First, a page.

The biggest problem though is my style and writing philosophy is at odds with the bulk of Christians beliefs about what entertainment should be. I am a very critical and self-reflective writer and have no problem addressing this in my fiction using characters who are flawed and honest versions of my own struggles. But  in general the bulk of evangelical Christians, to whom these books are aimes, have no interest in seeing flawed Christian characters or characters struggling with their faith. They like to see fantasy versions of themselves who have all of the same beliefs and use those beliefs to have great adventures while thumping every character they come into contact with lame proselytizing monologues. Sorry, but that ain’t me.

Oddly enough, this same Christian publishing industry has a great history of publishing non-fiction with wonderful voices and critical examinations of faith and society. Classics like CS Lewis’s Mere Christianity, and Donald  Miller’s Blue Like Jazz are everything that Christian fiction is not and I’m not sure why there is such a disconnect. It seems a little ironic though that the genre geared toward entertainment has more preaching and less entertainment value than the genre geared toward instruction and critical thinking.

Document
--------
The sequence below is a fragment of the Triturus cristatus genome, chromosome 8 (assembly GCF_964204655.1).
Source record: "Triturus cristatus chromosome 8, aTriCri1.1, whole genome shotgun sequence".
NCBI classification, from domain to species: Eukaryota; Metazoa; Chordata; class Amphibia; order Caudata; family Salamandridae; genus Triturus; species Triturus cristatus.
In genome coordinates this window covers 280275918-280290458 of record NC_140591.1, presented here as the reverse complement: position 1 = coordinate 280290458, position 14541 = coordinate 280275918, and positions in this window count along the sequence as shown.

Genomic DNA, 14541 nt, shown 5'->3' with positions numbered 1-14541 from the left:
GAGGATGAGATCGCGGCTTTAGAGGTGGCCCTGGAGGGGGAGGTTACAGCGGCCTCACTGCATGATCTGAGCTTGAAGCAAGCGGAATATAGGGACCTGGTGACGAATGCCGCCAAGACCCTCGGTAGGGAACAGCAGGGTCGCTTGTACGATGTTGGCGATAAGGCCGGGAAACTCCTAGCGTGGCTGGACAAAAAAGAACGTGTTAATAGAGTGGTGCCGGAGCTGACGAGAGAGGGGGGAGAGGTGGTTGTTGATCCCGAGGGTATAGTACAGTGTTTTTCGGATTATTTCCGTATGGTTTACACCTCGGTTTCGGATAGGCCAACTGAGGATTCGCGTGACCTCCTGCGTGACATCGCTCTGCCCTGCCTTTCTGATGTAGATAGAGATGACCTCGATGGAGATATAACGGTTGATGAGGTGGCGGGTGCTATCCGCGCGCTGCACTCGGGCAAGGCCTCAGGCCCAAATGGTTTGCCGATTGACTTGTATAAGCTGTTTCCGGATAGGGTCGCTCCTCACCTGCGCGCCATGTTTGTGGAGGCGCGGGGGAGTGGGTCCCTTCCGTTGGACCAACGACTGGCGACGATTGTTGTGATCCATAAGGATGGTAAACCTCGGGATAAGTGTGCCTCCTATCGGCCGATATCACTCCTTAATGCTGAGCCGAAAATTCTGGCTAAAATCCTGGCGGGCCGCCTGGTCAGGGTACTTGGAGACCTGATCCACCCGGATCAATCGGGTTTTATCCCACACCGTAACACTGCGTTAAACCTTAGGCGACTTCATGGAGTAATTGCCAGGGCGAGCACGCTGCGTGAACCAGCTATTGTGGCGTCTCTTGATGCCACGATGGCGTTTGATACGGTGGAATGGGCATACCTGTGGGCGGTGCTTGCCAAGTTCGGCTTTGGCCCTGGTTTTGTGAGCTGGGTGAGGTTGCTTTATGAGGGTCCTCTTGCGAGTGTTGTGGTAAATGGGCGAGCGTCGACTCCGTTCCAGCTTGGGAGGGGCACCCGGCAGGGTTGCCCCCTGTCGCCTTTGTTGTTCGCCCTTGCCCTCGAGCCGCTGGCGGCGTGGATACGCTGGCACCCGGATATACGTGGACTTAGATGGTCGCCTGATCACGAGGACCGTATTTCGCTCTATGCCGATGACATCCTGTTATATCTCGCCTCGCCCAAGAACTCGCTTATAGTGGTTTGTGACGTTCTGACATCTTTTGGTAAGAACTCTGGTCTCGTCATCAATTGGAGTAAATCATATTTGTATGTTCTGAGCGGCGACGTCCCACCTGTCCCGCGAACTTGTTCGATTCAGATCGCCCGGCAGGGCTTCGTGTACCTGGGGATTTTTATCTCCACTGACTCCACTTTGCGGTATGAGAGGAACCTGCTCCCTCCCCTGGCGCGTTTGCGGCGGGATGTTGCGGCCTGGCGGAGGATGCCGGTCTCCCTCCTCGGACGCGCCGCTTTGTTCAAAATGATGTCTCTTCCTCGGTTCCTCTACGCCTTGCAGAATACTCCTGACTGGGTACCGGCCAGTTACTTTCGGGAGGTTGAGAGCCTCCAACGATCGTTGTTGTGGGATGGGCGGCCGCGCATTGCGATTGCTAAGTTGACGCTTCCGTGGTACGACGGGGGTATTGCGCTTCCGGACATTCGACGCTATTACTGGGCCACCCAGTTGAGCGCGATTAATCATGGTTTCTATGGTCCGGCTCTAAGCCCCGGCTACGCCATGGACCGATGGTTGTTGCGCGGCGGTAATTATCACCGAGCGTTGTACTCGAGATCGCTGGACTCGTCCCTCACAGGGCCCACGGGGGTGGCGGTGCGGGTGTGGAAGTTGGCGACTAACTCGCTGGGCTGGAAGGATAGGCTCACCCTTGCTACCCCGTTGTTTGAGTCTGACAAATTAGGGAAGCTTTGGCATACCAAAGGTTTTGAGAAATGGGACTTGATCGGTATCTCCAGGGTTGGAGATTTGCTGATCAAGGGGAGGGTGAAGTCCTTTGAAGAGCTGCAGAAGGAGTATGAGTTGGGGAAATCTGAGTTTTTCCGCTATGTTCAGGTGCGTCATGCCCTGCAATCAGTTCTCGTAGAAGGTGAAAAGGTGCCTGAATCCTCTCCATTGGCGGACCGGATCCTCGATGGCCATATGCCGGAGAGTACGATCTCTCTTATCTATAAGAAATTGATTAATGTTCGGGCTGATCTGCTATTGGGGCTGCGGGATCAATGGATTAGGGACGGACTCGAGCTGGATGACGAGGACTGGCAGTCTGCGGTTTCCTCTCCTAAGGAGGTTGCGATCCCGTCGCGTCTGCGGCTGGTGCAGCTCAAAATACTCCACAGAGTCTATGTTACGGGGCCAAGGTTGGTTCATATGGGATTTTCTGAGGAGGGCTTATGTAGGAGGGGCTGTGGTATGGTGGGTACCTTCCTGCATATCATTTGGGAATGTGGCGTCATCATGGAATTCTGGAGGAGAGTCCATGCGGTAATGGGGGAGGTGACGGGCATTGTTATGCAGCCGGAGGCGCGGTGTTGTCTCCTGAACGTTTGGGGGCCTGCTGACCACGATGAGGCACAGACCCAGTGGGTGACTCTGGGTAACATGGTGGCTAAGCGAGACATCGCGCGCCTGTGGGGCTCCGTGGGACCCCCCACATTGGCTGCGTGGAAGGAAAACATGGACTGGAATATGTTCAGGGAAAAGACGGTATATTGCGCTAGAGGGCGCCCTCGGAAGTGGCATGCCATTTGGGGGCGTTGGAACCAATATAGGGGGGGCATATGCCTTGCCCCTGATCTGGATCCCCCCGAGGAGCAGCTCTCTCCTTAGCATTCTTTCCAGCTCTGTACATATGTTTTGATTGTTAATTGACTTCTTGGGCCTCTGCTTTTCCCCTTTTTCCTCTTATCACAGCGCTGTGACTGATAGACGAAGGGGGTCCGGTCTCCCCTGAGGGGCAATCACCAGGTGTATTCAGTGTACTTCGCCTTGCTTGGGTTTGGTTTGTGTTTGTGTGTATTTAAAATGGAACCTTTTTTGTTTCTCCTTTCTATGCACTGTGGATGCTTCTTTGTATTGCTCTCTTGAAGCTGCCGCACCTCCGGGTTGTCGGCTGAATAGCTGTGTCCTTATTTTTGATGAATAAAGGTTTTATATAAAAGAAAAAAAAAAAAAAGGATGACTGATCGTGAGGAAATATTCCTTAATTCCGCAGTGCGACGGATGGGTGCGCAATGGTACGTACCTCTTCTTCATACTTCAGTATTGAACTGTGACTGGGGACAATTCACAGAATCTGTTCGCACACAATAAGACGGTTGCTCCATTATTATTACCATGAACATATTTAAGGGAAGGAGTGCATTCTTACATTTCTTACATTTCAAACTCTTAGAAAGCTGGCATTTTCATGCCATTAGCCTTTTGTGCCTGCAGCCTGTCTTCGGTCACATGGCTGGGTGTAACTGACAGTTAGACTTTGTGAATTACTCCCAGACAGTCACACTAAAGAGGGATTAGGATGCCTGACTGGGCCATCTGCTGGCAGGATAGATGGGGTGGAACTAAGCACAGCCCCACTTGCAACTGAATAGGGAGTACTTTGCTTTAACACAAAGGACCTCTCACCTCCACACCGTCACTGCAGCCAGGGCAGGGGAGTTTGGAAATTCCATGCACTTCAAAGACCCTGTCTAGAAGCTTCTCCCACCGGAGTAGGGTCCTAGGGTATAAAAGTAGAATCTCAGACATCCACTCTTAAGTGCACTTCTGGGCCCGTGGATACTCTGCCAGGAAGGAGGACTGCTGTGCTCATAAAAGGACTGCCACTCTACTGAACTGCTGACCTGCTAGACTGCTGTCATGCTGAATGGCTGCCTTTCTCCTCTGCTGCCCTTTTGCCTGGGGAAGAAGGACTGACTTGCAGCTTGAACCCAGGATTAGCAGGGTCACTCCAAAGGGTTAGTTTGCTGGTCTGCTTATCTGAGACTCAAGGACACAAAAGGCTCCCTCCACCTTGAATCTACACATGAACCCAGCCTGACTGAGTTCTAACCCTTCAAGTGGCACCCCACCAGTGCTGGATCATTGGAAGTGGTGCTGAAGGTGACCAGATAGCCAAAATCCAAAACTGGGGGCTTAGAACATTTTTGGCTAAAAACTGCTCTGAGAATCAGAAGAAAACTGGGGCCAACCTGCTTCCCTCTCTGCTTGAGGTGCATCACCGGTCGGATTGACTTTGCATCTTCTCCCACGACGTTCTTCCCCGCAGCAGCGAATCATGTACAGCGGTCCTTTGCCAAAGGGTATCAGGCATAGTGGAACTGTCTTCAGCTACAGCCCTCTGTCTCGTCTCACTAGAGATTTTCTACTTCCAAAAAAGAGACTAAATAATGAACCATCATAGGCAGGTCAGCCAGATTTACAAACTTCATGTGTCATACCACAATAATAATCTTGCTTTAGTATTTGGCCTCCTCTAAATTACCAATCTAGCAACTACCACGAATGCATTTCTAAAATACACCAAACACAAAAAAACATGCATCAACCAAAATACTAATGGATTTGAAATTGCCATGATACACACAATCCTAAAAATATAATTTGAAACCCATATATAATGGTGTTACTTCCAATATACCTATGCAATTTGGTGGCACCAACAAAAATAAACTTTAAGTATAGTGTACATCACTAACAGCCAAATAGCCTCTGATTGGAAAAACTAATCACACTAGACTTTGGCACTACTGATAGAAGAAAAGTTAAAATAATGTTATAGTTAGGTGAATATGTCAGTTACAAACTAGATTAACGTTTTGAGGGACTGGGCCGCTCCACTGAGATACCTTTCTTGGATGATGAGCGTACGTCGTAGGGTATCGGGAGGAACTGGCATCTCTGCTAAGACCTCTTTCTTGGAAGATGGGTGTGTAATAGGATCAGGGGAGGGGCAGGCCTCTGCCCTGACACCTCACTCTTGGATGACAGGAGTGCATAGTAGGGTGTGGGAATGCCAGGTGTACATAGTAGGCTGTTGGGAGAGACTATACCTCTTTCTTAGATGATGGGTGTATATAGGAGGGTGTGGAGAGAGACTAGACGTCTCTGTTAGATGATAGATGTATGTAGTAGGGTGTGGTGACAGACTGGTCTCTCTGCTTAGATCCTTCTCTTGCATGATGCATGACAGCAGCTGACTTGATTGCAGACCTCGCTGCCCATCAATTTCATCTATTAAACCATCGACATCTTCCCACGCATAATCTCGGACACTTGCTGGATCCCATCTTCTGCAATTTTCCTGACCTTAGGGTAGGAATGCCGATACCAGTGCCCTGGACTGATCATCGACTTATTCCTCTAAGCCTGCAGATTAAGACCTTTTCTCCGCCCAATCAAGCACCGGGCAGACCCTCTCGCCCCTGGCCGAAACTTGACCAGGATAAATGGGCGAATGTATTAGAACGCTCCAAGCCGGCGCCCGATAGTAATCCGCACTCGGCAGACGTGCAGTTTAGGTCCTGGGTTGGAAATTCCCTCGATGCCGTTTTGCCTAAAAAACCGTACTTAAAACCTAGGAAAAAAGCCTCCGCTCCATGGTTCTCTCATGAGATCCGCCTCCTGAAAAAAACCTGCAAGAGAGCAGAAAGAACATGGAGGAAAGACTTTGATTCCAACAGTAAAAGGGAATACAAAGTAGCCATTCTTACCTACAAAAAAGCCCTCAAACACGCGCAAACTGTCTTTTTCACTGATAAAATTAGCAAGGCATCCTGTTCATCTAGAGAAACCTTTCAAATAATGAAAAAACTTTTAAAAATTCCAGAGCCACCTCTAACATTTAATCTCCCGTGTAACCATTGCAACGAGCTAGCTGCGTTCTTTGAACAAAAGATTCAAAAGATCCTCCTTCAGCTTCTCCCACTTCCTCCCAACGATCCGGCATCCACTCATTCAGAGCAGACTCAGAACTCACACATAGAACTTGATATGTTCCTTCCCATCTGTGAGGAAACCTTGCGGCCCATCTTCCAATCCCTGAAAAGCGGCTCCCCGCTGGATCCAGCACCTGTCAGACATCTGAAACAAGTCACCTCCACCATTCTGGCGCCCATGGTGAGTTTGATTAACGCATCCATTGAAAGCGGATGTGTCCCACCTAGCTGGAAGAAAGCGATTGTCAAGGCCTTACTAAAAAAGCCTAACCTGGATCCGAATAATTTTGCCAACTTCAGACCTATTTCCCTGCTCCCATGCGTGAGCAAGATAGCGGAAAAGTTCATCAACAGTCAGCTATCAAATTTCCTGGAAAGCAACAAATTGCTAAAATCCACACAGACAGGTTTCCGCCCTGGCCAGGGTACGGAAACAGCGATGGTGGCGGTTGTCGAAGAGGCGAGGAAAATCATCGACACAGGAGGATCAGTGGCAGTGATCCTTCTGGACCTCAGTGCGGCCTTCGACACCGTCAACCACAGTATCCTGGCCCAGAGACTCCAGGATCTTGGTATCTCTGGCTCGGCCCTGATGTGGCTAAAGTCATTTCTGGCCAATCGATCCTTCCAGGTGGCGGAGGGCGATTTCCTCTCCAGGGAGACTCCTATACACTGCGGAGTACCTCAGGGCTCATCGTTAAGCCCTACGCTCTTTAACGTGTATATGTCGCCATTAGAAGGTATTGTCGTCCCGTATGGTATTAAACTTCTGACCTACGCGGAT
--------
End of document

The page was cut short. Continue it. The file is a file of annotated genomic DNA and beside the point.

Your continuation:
I’ve managed to move on from early thoughts of guilt for wasting my talents in the secular marketplace, but I’d still like to find a way to work though my thoughts on all of this in a fictional manner. I suspect I have a better chance of doing that through film than prose but for now I have too many stories about gamblers, strippers, and bounty hunters I want to write. Hmmm, sounds a lot like the old testament doesn’t it?

4 thoughts on “Coping With Christianity: Why You’ll Never See Me Write Christian Fiction

  1. I’ve struggled with the same thoughts, Bryon, and I agree with you about the standards for Christian films. What I’ve ended up doing is writing about people who are flawed, but still seeking God. Or people who are being sought by God. Or people who are affected by Christians. The story isn’t about anyone’s faith, but faith is rarely absent from a story. I don’t write Christian fiction. I write fiction about people who may or may not be Christians. My stuff will never be sold at Zondervan’s. But I’m not writing for them, either.